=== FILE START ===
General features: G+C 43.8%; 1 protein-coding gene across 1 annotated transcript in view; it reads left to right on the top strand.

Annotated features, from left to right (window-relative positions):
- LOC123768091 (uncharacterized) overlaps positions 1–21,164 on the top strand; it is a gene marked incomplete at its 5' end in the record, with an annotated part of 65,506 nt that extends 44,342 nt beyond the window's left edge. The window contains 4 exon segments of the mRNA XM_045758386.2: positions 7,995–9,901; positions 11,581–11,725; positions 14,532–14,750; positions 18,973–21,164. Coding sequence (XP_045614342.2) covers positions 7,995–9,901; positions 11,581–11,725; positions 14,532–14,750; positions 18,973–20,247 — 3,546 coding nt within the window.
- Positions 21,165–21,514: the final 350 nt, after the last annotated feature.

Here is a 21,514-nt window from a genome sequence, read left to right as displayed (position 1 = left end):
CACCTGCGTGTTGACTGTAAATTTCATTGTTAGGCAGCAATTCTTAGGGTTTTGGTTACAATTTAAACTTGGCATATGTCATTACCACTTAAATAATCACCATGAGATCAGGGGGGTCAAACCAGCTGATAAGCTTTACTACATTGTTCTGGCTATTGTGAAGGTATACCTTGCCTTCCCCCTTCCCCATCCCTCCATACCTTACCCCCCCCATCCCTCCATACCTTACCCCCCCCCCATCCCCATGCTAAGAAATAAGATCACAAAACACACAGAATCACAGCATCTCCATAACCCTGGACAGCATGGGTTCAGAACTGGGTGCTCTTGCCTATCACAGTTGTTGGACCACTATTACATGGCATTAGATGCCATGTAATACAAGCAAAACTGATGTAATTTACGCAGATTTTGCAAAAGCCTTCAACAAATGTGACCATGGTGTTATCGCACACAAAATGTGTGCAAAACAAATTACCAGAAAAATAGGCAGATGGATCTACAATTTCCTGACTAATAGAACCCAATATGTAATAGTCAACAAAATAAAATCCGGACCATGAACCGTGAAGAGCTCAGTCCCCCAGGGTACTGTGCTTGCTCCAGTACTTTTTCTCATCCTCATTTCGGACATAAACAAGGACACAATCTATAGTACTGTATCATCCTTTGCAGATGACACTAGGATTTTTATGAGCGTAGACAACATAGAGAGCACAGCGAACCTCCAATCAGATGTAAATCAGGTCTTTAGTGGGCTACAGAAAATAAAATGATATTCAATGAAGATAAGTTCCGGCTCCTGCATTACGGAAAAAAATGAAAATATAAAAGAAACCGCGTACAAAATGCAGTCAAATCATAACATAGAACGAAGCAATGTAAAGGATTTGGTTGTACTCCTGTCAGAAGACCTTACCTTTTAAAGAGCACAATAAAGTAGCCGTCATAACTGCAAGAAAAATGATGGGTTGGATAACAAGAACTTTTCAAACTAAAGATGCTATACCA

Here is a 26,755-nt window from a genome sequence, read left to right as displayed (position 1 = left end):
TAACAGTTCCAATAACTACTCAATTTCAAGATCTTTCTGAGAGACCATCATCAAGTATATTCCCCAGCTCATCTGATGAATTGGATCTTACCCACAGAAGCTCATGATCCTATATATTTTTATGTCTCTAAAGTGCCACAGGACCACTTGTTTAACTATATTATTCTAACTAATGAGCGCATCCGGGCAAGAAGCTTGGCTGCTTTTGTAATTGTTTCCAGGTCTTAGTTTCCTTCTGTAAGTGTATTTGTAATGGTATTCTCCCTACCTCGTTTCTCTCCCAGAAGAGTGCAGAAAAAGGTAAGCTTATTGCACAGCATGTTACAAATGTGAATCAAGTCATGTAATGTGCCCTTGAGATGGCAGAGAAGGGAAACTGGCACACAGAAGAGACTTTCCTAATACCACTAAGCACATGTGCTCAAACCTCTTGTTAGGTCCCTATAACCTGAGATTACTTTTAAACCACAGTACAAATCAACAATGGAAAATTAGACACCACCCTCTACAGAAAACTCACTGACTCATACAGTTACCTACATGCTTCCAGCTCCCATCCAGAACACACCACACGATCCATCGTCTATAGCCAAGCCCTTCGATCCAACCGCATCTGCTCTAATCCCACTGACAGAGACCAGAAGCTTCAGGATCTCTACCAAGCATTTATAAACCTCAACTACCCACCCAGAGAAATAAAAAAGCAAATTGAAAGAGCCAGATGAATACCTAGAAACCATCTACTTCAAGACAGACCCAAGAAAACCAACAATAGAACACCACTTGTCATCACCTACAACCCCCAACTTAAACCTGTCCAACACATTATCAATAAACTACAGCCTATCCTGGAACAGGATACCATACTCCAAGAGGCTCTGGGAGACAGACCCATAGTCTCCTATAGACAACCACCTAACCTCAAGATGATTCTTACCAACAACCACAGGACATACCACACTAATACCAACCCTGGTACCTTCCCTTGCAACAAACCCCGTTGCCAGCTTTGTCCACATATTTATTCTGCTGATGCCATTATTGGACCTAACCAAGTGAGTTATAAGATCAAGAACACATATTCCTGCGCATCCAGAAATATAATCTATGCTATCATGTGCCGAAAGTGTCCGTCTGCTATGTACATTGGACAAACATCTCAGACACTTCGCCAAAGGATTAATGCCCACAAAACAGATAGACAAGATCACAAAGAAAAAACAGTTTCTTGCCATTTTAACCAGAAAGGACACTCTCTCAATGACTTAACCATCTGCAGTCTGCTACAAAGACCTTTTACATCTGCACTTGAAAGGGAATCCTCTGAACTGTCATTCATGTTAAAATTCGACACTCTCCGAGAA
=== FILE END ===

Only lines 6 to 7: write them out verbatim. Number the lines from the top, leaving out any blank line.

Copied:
CACCTGCGTGTTGACTGTAAATTTCATTGTTAGGCAGCAATTCTTAGGGTTTTGGTTACAATTTAAACTTGGCATATGTCATTACCACTTAAATAATCACCATGAGATCAGGGGGGTCAAACCAGCTGATAAGCTTTACTACATTGTTCTGGCTATTGTGAAGGTATACCTTGCCTTCCCCCTTCCCCATCCCTCCATACCTTACCCCCCCCATCCCTCCATACCTTACCCCCCCCCCATCCCCATGCTAAGAAATAAGATCACAAAACACACAGAATCACAGCATCTCCATAACCCTGGACAGCATGGGTTCAGAACTGGGTGCTCTTGCCTATCACAGTTGTTGGACCACTATTACATGGCATTAGATGCCATGTAATACAAGCAAAACTGATGTAATTTACGCAGATTTTGCAAAAGCCTTCAACAAATGTGACCATGGTGTTATCGCACACAAAATGTGTGCAAAACAAATTACCAGAAAAATAGGCAGATGGATCTACAATTTCCTGACTAATAGAACCCAATATGTAATAGTCAACAAAATAAAATCCGGACCATGAACCGTGAAGAGCTCAGTCCCCCAGGGTACTGTGCTTGCTCCAGTACTTTTTCTCATCCTCATTTCGGACATAAACAAGGACACAATCTATAGTACTGTATCATCCTTTGCAGATGACACTAGGATTTTTATGAGCGTAGACAACATAGAGAGCACAGCGAACCTCCAATCAGATGTAAATCAGGTCTTTAGTGGGCTACAGAAAATAAAATGATATTCAATGAAGATAAGTTCCGGCTCCTGCATTACGGAAAAAAATGAAAATATAAAAGAAACCGCGTACAAAATGCAGTCAAATCATAACATAGAACGAAGCAATGTAAAGGATTTGGTTGTACTCCTGTCAGAAGACCTTACCTTTTAAAGAGCACAATAAAGTAGCCGTCATAACTGCAAGAAAAATGATGGGTTGGATAACAAGAACTTTTCAAACTAAAGATGCTATACCA

Here is a 26,755-nt window from a genome sequence, read left to right as displayed (position 1 = left end):